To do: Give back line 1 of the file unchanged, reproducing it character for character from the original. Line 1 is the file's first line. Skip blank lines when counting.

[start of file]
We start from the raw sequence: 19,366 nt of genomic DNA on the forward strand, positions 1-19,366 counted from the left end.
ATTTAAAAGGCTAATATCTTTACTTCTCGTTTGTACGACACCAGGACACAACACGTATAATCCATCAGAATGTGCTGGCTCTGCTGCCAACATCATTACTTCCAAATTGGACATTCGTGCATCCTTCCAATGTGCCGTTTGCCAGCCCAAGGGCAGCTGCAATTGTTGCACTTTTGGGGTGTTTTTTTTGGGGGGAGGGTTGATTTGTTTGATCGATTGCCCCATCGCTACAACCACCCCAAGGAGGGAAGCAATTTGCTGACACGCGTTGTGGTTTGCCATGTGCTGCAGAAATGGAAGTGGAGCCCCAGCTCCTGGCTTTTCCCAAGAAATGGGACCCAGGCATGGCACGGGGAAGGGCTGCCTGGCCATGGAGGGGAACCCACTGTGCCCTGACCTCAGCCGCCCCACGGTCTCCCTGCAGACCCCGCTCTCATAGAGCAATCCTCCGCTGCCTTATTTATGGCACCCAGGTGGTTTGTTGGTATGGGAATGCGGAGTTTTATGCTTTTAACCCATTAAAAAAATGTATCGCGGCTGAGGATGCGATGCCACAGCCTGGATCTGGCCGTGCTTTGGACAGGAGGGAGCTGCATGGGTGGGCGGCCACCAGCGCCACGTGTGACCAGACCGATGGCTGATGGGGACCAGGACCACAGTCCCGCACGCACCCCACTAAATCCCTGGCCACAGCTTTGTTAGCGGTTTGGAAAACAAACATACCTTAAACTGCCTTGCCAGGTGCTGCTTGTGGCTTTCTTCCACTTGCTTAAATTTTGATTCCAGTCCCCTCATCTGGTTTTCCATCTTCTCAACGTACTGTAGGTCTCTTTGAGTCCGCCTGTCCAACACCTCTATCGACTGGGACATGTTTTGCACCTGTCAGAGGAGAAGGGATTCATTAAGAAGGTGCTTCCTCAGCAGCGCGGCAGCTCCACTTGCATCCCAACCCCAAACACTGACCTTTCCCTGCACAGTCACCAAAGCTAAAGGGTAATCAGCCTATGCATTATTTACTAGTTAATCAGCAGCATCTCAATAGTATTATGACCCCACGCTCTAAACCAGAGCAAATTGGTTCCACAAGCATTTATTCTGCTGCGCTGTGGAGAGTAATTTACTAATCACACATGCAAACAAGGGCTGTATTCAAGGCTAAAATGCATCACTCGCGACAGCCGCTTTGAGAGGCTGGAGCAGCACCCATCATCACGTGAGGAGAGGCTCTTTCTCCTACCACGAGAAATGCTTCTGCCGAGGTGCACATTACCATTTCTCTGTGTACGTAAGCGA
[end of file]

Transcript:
We start from the raw sequence: 19,366 nt of genomic DNA on the forward strand, positions 1-19,366 counted from the left end.